Washington: COVID 19 and Voluntary Termination/Unemployment Benefits

Workers’ Compensation

Is time loss due if a worker performing modified duty takes a voluntary layoff in the context of COVID-19?

According to RCW 51.32.090(4), if a worker is performing modified duty and that modified duty “comes to an end”, before his or her recovery is sufficient to permit a return to the job of injury or other available work offered by the employer of injury, time loss should be reinstated.

The COVID-19 pandemic has led to many layoffs and company closures. If a worker performing modified duty loses his or her job due to a company shut down or involuntary layoff due to lack of business, the modified duty will have come to an end under RCW 51.32.090(4). Therefore, time loss will be due unless the employer establishes the worker is capable of reasonably continuous employment in work that is generally available on the open job market. Doing so may be very difficult at this point considering the numerous shutdowns.

However, there is a question as to whether a worker performing modified duty is due time loss if he or she takes a voluntary layoff. In In re Christine Sweat, the Board addressed the impact of a voluntary termination on time loss. This matter involved an injured worker employed for a retail chain store. In re Christine Sweat, Dckt. No. 04 25585 (June 8, 2006). The worker voluntarily quit her light duty position to move to a rural town far away from any of the employer’s locations. The Board concluded the worker was not due time loss following the move because she voluntary relinquished her light duty job:

“The dispositive factor in this appeal is not whether [claimant] had a ‘justifiable reason” for relinquishing employment’ but rather whether the loss of the job and any subsequent failure to obtain employment was proximately caused by the industrial injury.”

The Board did not classify the termination as light duty “coming to an end” under RCW 51.32.090(4)(b).

Conclusion

In re Christine Sweat presents a good argument that time loss is not due in the event of a voluntary termination for reasons unrelated to the industrial injury. However, this is not a significant decision. In addition, the Department may not consider a voluntary termination in the context of COVID-19 truly voluntary in comparison to In re Christine Sweat.

Unemployment and COVID-19

The Employment Security Department issued emergency rules for unemployment benefits in the context of COVID-19 pandemic. A worker is eligible for unemployment under one or more of the following circumstances:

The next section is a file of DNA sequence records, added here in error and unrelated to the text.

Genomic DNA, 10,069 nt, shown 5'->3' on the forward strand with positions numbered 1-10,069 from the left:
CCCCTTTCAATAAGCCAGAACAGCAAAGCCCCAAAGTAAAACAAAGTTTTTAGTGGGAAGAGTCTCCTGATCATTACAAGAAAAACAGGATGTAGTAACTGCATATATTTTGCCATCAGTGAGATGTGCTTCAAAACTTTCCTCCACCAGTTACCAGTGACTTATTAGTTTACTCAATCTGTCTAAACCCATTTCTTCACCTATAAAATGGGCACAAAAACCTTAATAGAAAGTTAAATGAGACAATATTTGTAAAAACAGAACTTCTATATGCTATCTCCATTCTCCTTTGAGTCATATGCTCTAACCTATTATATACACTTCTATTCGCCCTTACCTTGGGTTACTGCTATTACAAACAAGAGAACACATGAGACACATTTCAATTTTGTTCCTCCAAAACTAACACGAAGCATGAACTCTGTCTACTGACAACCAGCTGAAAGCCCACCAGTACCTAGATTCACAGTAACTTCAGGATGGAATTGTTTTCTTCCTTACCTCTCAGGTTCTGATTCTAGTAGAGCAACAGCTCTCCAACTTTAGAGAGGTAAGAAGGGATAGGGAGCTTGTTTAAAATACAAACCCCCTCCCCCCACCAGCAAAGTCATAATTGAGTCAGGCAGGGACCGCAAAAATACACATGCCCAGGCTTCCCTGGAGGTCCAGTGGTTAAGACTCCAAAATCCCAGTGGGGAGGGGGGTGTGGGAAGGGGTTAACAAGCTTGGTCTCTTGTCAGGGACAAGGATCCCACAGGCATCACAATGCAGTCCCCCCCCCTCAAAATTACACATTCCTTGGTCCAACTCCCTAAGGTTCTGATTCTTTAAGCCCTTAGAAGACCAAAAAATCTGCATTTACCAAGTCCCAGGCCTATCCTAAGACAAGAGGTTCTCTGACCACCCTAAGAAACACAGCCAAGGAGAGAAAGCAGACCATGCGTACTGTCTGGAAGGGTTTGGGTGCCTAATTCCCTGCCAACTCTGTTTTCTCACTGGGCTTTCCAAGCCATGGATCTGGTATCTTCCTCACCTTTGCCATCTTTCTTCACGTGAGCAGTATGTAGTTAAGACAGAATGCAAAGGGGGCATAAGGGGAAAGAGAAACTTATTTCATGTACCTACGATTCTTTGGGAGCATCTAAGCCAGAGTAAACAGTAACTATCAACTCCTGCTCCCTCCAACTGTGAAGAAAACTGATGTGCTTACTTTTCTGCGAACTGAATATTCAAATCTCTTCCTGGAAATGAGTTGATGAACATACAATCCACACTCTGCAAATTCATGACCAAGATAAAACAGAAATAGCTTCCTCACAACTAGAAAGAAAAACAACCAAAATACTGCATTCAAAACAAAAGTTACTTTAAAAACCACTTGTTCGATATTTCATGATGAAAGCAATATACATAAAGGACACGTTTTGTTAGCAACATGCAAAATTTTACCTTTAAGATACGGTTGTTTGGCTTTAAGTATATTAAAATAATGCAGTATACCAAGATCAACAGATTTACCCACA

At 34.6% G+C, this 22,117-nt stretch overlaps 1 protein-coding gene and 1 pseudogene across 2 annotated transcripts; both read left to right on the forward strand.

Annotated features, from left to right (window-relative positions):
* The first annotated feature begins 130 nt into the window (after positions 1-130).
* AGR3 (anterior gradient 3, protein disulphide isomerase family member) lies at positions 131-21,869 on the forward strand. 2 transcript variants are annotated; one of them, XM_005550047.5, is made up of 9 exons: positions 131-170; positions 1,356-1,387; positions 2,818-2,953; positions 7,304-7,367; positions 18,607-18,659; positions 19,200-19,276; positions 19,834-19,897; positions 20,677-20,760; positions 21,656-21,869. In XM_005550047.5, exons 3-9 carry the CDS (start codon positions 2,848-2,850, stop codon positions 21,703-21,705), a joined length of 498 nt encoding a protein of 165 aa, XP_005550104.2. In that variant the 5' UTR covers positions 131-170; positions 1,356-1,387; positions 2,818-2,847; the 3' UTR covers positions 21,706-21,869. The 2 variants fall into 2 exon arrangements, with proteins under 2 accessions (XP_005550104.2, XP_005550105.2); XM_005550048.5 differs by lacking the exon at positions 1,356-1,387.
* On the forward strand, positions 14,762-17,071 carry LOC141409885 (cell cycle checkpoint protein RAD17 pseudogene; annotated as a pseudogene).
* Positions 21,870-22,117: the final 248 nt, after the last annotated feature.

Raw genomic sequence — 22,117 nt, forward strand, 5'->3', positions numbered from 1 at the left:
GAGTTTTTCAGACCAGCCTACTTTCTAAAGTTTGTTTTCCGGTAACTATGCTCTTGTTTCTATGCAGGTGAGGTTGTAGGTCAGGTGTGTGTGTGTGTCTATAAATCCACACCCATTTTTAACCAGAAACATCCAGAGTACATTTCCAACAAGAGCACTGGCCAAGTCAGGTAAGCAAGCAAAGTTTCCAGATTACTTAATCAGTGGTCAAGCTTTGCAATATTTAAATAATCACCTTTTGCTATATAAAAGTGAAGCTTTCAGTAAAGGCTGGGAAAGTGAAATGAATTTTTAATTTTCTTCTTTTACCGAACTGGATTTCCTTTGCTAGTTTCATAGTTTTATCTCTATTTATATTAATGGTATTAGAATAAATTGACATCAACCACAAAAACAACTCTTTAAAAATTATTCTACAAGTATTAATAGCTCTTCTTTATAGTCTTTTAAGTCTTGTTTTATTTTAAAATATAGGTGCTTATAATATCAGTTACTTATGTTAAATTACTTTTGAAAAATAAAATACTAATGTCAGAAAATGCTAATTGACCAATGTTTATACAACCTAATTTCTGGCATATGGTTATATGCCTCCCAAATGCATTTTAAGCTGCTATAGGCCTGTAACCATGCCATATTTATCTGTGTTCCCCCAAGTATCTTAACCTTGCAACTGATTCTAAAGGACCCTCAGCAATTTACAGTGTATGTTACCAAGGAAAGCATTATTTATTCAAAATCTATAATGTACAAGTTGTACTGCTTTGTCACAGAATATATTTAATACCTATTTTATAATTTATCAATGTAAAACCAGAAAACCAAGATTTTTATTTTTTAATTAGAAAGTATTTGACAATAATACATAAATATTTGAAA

• The worker is mildly ill with COVID 19
• The worker was exposed and quarantined [employer remains open] • The worker is immune-compromised and advised to self-quarantine
• The employer must shut down due to a quarantine by a public official
• The employer shuts down due to a business slowdown or lack of demand
• The employer reduces available hours due to business shutdown or lack of demand

However, RCW 50.20.085 states that an individual is disqualified from unemployment benefits with respect to any day or days for which he or she is receiving, has received, or will receive time loss or loss of earning benefits under RCW 51.32.090.

Conclusion

If a worker is due time loss or LEP based on a layoff in the context of COVID-19, those benefits will not be offset by Washington state unemployment benefits.

Paid Sick Leave and COVID-19

Under Washington state law, an employee can use paid sick leave d in accordance with RCW 49.46.210(1)(b) and (c) to cover absences if his or her employer is closed by a public official in connection with COVID-19.

In addition, the federal Families First Coronavirus Response Act (FFCRA or Act) provide employees with paid sick leave or expanded family and medical leave for specified reasons related to COVID-19 including:
• Being quarantined
• Experiencing COVID-19 symptoms
• Being unable to work because of a bona fide need to care for an individual subject to quarantine or child whose school or because a child care provider is closed due to COVID-19

Conclusion

The FFCRA applies to private employers with fewer than 500 employees. It is not clear at this point how the FFCRA will apply to a worker who is already receiving time loss benefits under workers’ compensation. We anticipate the time loss benefits will be primary and might be eligible to be supplemented by FFCRA benefits if the latter provides greater compensation.

If you have any questions regarding Washington leave during COVID-19, you can contact me at eaaberg@sbhlegal.com or (503) 595-6114 .